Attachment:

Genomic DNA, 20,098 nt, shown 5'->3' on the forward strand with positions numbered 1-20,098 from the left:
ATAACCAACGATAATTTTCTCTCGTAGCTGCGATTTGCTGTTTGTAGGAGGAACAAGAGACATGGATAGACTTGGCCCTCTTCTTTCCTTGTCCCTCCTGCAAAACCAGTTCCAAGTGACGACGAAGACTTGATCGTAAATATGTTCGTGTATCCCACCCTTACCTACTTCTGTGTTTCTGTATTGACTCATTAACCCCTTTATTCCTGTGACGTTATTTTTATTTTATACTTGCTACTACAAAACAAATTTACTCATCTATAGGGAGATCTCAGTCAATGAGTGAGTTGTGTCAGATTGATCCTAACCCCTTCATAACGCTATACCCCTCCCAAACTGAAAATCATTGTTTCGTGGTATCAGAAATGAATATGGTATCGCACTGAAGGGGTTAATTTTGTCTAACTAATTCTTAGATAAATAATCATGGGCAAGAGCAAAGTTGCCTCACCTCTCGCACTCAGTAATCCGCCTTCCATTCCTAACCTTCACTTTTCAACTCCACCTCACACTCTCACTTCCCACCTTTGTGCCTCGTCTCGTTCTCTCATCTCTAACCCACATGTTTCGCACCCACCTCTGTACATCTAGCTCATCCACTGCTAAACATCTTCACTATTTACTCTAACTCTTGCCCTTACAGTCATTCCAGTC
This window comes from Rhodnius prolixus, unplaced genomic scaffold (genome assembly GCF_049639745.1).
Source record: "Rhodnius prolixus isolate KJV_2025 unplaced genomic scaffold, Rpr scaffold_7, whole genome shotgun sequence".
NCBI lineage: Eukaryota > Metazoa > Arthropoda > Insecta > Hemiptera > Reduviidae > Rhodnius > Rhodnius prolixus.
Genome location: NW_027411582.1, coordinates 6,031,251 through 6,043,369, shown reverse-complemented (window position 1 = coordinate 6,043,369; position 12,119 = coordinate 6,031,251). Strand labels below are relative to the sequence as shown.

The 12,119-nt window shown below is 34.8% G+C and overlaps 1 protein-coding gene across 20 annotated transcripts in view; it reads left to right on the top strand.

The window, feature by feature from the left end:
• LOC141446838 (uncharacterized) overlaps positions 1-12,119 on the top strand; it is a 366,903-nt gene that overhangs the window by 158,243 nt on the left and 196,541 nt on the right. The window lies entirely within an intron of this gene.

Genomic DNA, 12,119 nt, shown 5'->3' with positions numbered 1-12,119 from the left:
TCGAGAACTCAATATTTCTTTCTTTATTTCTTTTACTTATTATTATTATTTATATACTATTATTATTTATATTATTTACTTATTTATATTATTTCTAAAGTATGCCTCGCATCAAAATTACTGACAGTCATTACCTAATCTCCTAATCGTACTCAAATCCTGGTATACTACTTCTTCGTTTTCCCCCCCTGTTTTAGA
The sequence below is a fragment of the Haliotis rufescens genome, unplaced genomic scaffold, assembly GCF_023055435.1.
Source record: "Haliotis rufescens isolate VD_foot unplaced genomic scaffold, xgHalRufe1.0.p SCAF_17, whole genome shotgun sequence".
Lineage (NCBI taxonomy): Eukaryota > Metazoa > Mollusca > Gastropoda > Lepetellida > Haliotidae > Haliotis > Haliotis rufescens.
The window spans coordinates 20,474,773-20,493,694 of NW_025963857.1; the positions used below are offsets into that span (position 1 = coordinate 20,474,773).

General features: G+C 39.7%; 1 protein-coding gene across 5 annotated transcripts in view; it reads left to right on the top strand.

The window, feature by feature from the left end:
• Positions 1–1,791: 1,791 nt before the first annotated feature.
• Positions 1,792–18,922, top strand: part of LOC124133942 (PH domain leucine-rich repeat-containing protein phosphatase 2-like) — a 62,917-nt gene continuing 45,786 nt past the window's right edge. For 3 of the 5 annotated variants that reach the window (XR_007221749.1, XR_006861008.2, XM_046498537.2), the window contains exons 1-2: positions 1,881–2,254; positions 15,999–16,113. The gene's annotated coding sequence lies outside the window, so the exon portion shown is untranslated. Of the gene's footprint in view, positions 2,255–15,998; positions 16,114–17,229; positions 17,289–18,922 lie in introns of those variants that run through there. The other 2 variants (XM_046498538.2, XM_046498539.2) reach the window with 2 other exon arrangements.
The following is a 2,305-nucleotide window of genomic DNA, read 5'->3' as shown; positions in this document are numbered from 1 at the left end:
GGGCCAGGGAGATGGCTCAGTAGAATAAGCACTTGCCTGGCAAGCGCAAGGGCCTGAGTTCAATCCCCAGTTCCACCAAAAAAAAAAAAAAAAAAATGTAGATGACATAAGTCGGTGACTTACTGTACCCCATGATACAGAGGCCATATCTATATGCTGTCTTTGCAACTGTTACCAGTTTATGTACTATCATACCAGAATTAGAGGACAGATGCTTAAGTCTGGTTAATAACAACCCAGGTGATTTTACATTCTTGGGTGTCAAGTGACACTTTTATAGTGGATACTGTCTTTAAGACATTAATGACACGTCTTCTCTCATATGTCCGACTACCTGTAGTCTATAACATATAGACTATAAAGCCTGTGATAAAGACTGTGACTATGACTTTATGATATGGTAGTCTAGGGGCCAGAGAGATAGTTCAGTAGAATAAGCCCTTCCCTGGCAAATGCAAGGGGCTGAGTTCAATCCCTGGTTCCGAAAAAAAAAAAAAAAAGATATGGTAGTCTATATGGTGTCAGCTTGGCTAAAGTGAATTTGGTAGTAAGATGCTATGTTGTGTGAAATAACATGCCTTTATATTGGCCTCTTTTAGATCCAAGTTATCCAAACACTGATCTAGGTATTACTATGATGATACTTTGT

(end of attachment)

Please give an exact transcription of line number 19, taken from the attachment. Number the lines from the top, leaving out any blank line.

• Positions 1,792–18,922, top strand: part of LOC124133942 (PH domain leucine-rich repeat-containing protein phosphatase 2-like) — a 62,917-nt gene continuing 45,786 nt past the window's right edge. For 3 of the 5 annotated variants that reach the window (XR_007221749.1, XR_006861008.2, XM_046498537.2), the window contains exons 1-2: positions 1,881–2,254; positions 15,999–16,113. The gene's annotated coding sequence lies outside the window, so the exon portion shown is untranslated. Of the gene's footprint in view, positions 2,255–15,998; positions 16,114–17,229; positions 17,289–18,922 lie in introns of those variants that run through there. The other 2 variants (XM_046498538.2, XM_046498539.2) reach the window with 2 other exon arrangements.